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Children with in utero exposure to cigarette smoke from mom or dad's smoking habit are predisposed to diabetes in adulthood.
If more data is needed to convince pregnant women, and their partners, to quit smoking, a new study suggests there is a link between tobacco exposure in utero and diabetes.
Researchers at the University of California, Davis, and the Berkeley nonprofit Public Health Institute say their work shows that children exposed to cigarette smoke while in the womb are predisposed to diabetes developing in adulthood.
- Women who smoke during pregnancy are placing their unborn children at increased risk for diabetes developing in adulthood.
- A parent who smokes during a pregnancy is an independent risk factor for diabetes later in life, irrespective of birth weight or BMI in adulthood.
The study found that women whose mothers smoked while pregnant were two to three times more likely to have diabetes as adults. When dad lights up during the pregnancy, there was also an increase in diabetes among their grown daughters. The connection to dad’s smoking, however, was not as strong as the link to mom’s smoking, said the authors, indicating that more research is needed to establish the extent of the risk of exposure from fathers who smoke.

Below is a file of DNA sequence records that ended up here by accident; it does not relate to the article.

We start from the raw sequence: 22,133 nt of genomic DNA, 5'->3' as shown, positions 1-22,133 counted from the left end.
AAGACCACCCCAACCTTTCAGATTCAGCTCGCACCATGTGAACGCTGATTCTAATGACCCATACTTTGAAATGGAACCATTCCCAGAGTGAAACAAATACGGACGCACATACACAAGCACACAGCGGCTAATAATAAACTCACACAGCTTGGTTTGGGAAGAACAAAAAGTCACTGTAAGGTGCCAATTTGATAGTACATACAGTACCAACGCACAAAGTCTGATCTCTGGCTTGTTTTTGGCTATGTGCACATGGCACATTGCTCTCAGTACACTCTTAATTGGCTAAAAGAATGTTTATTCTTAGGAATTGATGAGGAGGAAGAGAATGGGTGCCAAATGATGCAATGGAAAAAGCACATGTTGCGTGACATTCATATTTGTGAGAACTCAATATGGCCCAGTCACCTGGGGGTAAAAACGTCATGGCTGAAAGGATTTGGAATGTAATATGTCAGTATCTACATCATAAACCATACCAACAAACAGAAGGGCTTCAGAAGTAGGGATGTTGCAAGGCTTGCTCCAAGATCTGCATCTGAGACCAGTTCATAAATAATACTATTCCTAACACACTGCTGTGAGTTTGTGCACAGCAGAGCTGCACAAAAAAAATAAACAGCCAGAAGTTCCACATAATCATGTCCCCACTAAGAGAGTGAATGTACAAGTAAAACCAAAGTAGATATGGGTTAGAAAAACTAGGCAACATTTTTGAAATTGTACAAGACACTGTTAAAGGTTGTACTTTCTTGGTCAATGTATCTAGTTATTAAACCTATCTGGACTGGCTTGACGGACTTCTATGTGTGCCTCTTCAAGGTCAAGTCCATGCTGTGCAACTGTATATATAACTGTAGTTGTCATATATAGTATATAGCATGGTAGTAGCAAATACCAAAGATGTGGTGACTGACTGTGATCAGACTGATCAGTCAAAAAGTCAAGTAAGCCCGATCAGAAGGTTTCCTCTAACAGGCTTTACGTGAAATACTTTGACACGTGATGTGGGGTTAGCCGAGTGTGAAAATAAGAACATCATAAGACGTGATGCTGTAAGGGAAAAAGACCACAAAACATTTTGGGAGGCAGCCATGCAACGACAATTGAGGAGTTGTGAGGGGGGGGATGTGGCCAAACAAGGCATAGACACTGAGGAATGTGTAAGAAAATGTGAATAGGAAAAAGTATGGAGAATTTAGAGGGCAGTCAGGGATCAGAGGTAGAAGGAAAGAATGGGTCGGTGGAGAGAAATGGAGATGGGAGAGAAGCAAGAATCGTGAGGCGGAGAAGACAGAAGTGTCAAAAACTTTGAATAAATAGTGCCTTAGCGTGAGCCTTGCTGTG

"Our findings are consistent with the idea that gestational environmental chemical exposures can contribute to the development of health and disease," said lead author Michele La Merrill, PhD, in a statement.
The correlation between smoking and diabetes was found by analyzing data from 1,800 daughters of women who had participated in the Child Health and Development Studies, which is an ongoing project of the Public Health Institute. The study did not establish actual causation but is yet another data point showing the lingering harm of smoking during pregnancy.
"We found that smoking of parents is by itself a risk factor for diabetes, independent of obesity or birth weight," said La Merrill. "If a parent smokes, you're not protected from diabetes just because you're lean."
The study was published in the Journal of Developmental Origins of Health and Disease.